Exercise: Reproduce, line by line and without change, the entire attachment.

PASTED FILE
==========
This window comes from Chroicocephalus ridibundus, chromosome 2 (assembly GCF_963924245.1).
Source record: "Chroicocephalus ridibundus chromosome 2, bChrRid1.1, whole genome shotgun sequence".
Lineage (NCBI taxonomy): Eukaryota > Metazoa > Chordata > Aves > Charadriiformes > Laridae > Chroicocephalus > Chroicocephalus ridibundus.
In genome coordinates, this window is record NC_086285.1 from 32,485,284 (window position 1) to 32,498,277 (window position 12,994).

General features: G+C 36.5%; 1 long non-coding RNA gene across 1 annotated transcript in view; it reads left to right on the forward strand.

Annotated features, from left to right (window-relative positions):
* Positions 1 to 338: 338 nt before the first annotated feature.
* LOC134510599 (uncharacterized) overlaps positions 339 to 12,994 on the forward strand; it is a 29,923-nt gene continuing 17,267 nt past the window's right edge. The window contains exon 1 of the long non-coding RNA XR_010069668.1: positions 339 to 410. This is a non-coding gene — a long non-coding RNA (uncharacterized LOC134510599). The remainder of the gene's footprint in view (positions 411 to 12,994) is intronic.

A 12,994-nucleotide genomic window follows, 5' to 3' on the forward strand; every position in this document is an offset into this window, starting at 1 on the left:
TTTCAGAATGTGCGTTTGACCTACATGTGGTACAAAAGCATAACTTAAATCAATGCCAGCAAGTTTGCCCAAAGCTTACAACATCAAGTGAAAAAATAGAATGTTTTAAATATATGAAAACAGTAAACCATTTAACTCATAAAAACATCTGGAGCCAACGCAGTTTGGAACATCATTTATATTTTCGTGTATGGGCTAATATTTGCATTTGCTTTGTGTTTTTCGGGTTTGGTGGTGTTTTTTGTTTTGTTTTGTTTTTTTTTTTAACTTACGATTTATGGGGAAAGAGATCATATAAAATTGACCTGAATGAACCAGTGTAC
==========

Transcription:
This window comes from Chroicocephalus ridibundus, chromosome 2 (assembly GCF_963924245.1).
Source record: "Chroicocephalus ridibundus chromosome 2, bChrRid1.1, whole genome shotgun sequence".
Lineage (NCBI taxonomy): Eukaryota > Metazoa > Chordata > Aves > Charadriiformes > Laridae > Chroicocephalus > Chroicocephalus ridibundus.
In genome coordinates, this window is record NC_086285.1 from 32,485,284 (window position 1) to 32,498,277 (window position 12,994).

General features: G+C 36.5%; 1 long non-coding RNA gene across 1 annotated transcript in view; it reads left to right on the forward strand.

Annotated features, from left to right (window-relative positions):
* Positions 1 to 338: 338 nt before the first annotated feature.
* LOC134510599 (uncharacterized) overlaps positions 339 to 12,994 on the forward strand; it is a 29,923-nt gene continuing 17,267 nt past the window's right edge. The window contains exon 1 of the long non-coding RNA XR_010069668.1: positions 339 to 410. This is a non-coding gene — a long non-coding RNA (uncharacterized LOC134510599). The remainder of the gene's footprint in view (positions 411 to 12,994) is intronic.

A 12,994-nucleotide genomic window follows, 5' to 3' on the forward strand; every position in this document is an offset into this window, starting at 1 on the left:
TTTCAGAATGTGCGTTTGACCTACATGTGGTACAAAAGCATAACTTAAATCAATGCCAGCAAGTTTGCCCAAAGCTTACAACATCAAGTGAAAAAATAGAATGTTTTAAATATATGAAAACAGTAAACCATTTAACTCATAAAAACATCTGGAGCCAACGCAGTTTGGAACATCATTTATATTTTCGTGTATGGGCTAATATTTGCATTTGCTTTGTGTTTTTCGGGTTTGGTGGTGTTTTTTGTTTTGTTTTGTTTTTTTTTTTAACTTACGATTTATGGGGAAAGAGATCATATAAAATTGACCTGAATGAACCAGTGTAC